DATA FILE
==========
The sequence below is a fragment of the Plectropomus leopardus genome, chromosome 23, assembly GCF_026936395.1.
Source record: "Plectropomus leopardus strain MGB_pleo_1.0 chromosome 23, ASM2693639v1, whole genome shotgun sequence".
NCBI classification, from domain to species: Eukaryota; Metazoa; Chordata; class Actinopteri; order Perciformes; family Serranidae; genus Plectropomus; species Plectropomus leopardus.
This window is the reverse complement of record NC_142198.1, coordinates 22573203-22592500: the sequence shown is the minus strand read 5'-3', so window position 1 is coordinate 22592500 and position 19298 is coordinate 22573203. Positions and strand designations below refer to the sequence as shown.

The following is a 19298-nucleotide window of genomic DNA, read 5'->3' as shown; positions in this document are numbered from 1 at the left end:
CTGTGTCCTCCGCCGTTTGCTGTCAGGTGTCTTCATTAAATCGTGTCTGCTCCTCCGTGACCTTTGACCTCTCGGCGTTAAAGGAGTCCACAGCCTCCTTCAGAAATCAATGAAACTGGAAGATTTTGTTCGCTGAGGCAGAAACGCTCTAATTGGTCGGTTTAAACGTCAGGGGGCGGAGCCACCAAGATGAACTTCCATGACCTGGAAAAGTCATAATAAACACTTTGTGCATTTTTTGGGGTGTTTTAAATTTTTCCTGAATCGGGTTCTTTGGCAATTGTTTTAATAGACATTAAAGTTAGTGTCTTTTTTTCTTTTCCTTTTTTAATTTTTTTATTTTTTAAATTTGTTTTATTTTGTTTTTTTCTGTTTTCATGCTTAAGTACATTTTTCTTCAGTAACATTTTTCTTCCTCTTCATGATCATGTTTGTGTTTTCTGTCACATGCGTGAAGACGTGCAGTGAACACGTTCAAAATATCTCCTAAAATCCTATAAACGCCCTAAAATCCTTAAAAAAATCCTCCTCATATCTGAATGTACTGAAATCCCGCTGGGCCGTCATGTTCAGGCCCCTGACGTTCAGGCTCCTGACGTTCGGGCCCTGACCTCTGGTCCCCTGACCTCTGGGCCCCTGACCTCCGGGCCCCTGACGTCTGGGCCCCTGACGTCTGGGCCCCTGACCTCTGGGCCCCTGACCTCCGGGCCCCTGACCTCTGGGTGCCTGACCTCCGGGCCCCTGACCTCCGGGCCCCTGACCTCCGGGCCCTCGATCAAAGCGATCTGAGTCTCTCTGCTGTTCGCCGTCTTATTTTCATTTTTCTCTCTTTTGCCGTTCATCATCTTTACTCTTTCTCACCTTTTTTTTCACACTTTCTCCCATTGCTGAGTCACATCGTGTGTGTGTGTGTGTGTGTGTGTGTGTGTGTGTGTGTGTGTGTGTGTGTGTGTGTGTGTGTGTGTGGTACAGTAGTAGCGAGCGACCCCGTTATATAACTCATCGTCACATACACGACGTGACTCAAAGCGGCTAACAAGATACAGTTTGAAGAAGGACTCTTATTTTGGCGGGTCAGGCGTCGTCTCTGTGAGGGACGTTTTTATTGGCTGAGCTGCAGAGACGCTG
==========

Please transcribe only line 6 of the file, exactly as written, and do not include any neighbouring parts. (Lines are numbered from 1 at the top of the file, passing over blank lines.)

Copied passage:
CTGTGTCCTCCGCCGTTTGCTGTCAGGTGTCTTCATTAAATCGTGTCTGCTCCTCCGTGACCTTTGACCTCTCGGCGTTAAAGGAGTCCACAGCCTCCTTCAGAAATCAATGAAACTGGAAGATTTTGTTCGCTGAGGCAGAAACGCTCTAATTGGTCGGTTTAAACGTCAGGGGGCGGAGCCACCAAGATGAACTTCCATGACCTGGAAAAGTCATAATAAACACTTTGTGCATTTTTTGGGGTGTTTTAAATTTTTCCTGAATCGGGTTCTTTGGCAATTGTTTTAATAGACATTAAAGTTAGTGTCTTTTTTTCTTTTCCTTTTTTAATTTTTTTATTTTTTAAATTTGTTTTATTTTGTTTTTTTCTGTTTTCATGCTTAAGTACATTTTTCTTCAGTAACATTTTTCTTCCTCTTCATGATCATGTTTGTGTTTTCTGTCACATGCGTGAAGACGTGCAGTGAACACGTTCAAAATATCTCCTAAAATCCTATAAACGCCCTAAAATCCTTAAAAAAATCCTCCTCATATCTGAATGTACTGAAATCCCGCTGGGCCGTCATGTTCAGGCCCCTGACGTTCAGGCTCCTGACGTTCGGGCCCTGACCTCTGGTCCCCTGACCTCTGGGCCCCTGACCTCCGGGCCCCTGACGTCTGGGCCCCTGACGTCTGGGCCCCTGACCTCTGGGCCCCTGACCTCCGGGCCCCTGACCTCTGGGTGCCTGACCTCCGGGCCCCTGACCTCCGGGCCCCTGACCTCCGGGCCCTCGATCAAAGCGATCTGAGTCTCTCTGCTGTTCGCCGTCTTATTTTCATTTTTCTCTCTTTTGCCGTTCATCATCTTTACTCTTTCTCACCTTTTTTTTCACACTTTCTCCCATTGCTGAGTCACATCGTGTGTGTGTGTGTGTGTGTGTGTGTGTGTGTGTGTGTGTGTGTGTGTGTGTGTGTGTGTGTGTGTGGTACAGTAGTAGCGAGCGACCCCGTTATATAACTCATCGTCACATACACGACGTGACTCAAAGCGGCTAACAAGATACAGTTTGAAGAAGGACTCTTATTTTGGCGGGTCAGGCGTCGTCTCTGTGAGGGACGTTTTTATTGGCTGAGCTGCAGAGACGCTG